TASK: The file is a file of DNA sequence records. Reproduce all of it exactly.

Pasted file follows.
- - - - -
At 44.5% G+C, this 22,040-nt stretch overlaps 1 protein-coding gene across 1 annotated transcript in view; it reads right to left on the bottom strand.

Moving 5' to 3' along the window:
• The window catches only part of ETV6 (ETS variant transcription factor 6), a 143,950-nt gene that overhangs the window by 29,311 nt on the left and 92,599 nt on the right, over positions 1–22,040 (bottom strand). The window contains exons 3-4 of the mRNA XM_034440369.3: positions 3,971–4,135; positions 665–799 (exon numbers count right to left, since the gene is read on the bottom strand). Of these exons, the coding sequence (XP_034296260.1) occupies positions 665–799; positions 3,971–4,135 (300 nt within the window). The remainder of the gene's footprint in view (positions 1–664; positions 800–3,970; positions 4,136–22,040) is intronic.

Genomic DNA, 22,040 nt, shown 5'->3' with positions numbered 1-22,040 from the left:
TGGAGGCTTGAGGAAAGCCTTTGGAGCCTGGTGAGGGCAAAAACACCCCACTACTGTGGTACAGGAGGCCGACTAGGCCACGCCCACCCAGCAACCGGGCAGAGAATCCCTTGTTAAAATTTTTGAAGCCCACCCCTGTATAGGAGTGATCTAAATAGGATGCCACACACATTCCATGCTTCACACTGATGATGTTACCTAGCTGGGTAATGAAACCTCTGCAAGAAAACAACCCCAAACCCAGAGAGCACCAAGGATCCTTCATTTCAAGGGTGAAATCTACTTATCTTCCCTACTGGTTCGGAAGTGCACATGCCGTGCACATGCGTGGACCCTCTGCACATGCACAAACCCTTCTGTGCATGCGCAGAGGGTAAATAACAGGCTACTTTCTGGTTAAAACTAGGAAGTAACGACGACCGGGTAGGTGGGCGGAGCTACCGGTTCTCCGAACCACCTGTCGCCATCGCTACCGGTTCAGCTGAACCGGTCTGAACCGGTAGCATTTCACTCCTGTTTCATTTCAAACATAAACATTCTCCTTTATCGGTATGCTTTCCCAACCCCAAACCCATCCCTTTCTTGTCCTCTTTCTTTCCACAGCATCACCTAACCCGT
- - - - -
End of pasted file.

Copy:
At 44.5% G+C, this 22,040-nt stretch overlaps 1 protein-coding gene across 1 annotated transcript in view; it reads right to left on the bottom strand.

Moving 5' to 3' along the window:
• The window catches only part of ETV6 (ETS variant transcription factor 6), a 143,950-nt gene that overhangs the window by 29,311 nt on the left and 92,599 nt on the right, over positions 1–22,040 (bottom strand). The window contains exons 3-4 of the mRNA XM_034440369.3: positions 3,971–4,135; positions 665–799 (exon numbers count right to left, since the gene is read on the bottom strand). Of these exons, the coding sequence (XP_034296260.1) occupies positions 665–799; positions 3,971–4,135 (300 nt within the window). The remainder of the gene's footprint in view (positions 1–664; positions 800–3,970; positions 4,136–22,040) is intronic.

Genomic DNA, 22,040 nt, shown 5'->3' with positions numbered 1-22,040 from the left:
TGGAGGCTTGAGGAAAGCCTTTGGAGCCTGGTGAGGGCAAAAACACCCCACTACTGTGGTACAGGAGGCCGACTAGGCCACGCCCACCCAGCAACCGGGCAGAGAATCCCTTGTTAAAATTTTTGAAGCCCACCCCTGTATAGGAGTGATCTAAATAGGATGCCACACACATTCCATGCTTCACACTGATGATGTTACCTAGCTGGGTAATGAAACCTCTGCAAGAAAACAACCCCAAACCCAGAGAGCACCAAGGATCCTTCATTTCAAGGGTGAAATCTACTTATCTTCCCTACTGGTTCGGAAGTGCACATGCCGTGCACATGCGTGGACCCTCTGCACATGCACAAACCCTTCTGTGCATGCGCAGAGGGTAAATAACAGGCTACTTTCTGGTTAAAACTAGGAAGTAACGACGACCGGGTAGGTGGGCGGAGCTACCGGTTCTCCGAACCACCTGTCGCCATCGCTACCGGTTCAGCTGAACCGGTCTGAACCGGTAGCATTTCACTCCTGTTTCATTTCAAACATAAACATTCTCCTTTATCGGTATGCTTTCCCAACCCCAAACCCATCCCTTTCTTGTCCTCTTTCTTTCCACAGCATCACCTAACCCGT